Study Reveals Large, Untapped Potential For Water And Sanitation Services For The World's Poor
Developing countries’ own private sector can provide critically-needed services
Many of the poorest, un-served people in developing countries, for whom public water and sanitation services are out of reach, could increasingly rely on service provision through the domestic private sector. A new report recently released by the World Bank’s Water and Sanitation Program (WSP) and the International Finance Corporation (IFC) finds that this will not only improve their livelihoods but is also an enormous market potential which waits to be tapped.
Today, 2.5 billion people lack access to sanitation and at least 780 million people lack access to safe drinking water. Global estimates of economic losses from the lack of access to water and sanitation are estimated at US$260B every year.
“The public sector alone cannot meet this massive challenge; if we want to end extreme poverty by 2030 and boost shared prosperity for the bottom 40%, we will have to scale up water and sanitation access,” said WSP Manager Jae So. “And to do that, both the public and private sector will need to work together.”
One of the most striking findings of Tapping the Markets: Opportunities for Domestic Investments in Water and Sanitation for the Poor, is the enormous market potential. Focusing only on Bangladesh, Benin, and Cambodia, about 20 million people are projected to obtain their water from rural piped water schemes by 2025. That is 10 times the current number, a market worth at least US$90M a year. On the sanitation side, there is a potential US$700M Bottom of the Pyramid market in Bangladesh, Indonesia, Peru, and Tanzania. The current total market for improved on-site sanitation services in these four countries is estimated to be worth US$2.6B.
“How to meet the growing demand for these services from poor communities through the domestic private sector is not straight forward,” said Laurence Carter, Director of IFC’s Public Private Partnerships Transaction Advisory Services. “But private firms have an incredible market opportunity to serve the base of the pyramid, which makes up the largest percentage of the population in these countries. This can not only yield significant development impacts, but also potential profits and sustainable businesses.”
The results of the study offer new solutions to prevent the thousands of daily child deaths and hundreds of billions of dollars in annual economic losses caused by lack of access to water and toilets. It takes a hard look at the challenges faced in tapping the business opportunities in developing countries by private firms willing to make the commitment to reaching the poorest people.
Three areas of focus that will strengthen the market for sanitation solutions and small-scale, rural and peri-urban water systems include:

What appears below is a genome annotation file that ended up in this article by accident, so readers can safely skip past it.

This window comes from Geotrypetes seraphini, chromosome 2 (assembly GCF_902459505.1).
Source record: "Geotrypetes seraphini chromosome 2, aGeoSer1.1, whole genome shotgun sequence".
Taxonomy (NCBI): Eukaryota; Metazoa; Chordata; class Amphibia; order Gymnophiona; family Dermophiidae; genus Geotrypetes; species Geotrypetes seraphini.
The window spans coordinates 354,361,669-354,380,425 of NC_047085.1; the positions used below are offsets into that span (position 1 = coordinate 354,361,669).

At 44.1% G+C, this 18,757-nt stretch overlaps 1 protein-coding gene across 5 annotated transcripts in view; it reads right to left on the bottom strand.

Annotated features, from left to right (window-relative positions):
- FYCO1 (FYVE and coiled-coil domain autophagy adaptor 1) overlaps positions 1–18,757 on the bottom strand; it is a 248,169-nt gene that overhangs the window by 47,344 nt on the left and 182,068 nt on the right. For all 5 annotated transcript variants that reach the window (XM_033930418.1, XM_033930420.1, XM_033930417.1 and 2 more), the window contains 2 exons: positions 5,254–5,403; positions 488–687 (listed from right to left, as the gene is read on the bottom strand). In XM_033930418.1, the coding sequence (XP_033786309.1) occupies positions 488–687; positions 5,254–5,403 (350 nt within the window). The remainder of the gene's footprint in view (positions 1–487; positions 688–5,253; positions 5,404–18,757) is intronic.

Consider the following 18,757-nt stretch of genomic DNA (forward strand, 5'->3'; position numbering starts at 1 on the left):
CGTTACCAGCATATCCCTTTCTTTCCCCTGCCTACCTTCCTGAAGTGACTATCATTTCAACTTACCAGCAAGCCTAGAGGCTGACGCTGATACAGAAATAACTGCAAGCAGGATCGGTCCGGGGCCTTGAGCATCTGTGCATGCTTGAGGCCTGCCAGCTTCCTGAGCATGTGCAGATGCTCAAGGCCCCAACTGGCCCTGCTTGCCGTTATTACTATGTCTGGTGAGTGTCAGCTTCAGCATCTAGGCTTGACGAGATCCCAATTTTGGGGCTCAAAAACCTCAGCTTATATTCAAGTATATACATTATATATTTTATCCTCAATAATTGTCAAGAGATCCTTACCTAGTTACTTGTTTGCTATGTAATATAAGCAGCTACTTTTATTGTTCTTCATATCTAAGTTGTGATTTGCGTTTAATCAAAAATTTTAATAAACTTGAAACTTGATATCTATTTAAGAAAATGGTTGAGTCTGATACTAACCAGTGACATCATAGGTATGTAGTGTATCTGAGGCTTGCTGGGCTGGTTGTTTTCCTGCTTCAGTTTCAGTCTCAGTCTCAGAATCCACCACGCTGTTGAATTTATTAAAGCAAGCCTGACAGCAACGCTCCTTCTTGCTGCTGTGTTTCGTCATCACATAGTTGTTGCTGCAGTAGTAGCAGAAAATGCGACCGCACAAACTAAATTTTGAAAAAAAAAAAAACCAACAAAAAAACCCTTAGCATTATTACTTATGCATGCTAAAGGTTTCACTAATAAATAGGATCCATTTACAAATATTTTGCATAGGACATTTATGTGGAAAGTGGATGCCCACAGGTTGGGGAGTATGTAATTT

- delivering value to customers at affordable prices
- building mutual confidence between the private sector and this market segment
- developing a favorable investment climate
While there is no silver bullet to overcome investment barriers, a number of options are available to address these constraints and build market opportunities. The report outlines a number of possible solutions, ranging from better understanding of consumer preferences to policy reforms to capacity building for smaller firms that can then invest in poor, rural and peri-urban areas. As one example, consumers prefer a turn-key sanitation solution, but individual companies typically work on only one part of the puzzle: latrine components, construction, or pit-emptying. If consumers were offered a “one-stop” shop by firms that also had the financial, business and marketing knowledge to grow their business, the use of these services would expand significantly.
Referring to the proposition that the base of the economic pyramid represents both a market and development opportunity, So said, “This idea that businesses can be part of the solution is an attractive one. The study takes a hard look at this proposition and asks sobering questions so that we can find answers that could work at scale.”
WSP is a multi-donor partnership created in 1978 and administered by the World Bank to support poor people in obtaining affordable, safe, and sustainable access to water and sanitation services. WSP’s donors include Australia, Austria, Canada, Denmark, Finland, France, the Bill & Melinda Gates Foundation, Ireland, Luxembourg, Netherlands, Norway, Sweden, Switzerland, United Kingdom, United States, and the World Bank. For more information, visit www.wsp.org
IFC, a member of the World Bank Group, is the largest global development institution focused exclusively on the private sector. Working with private enterprises in more than 100 countries, we use our capital, expertise, and influence to help eliminate extreme poverty and promote shared prosperity. In FY13, our investments climbed to an all-time high of nearly $25B, leveraging the power of the private sector to create jobs and tackle the world’s most pressing development challenges. For more information, visit www.ifc.org
SOURCE: The Water and Sanitation Program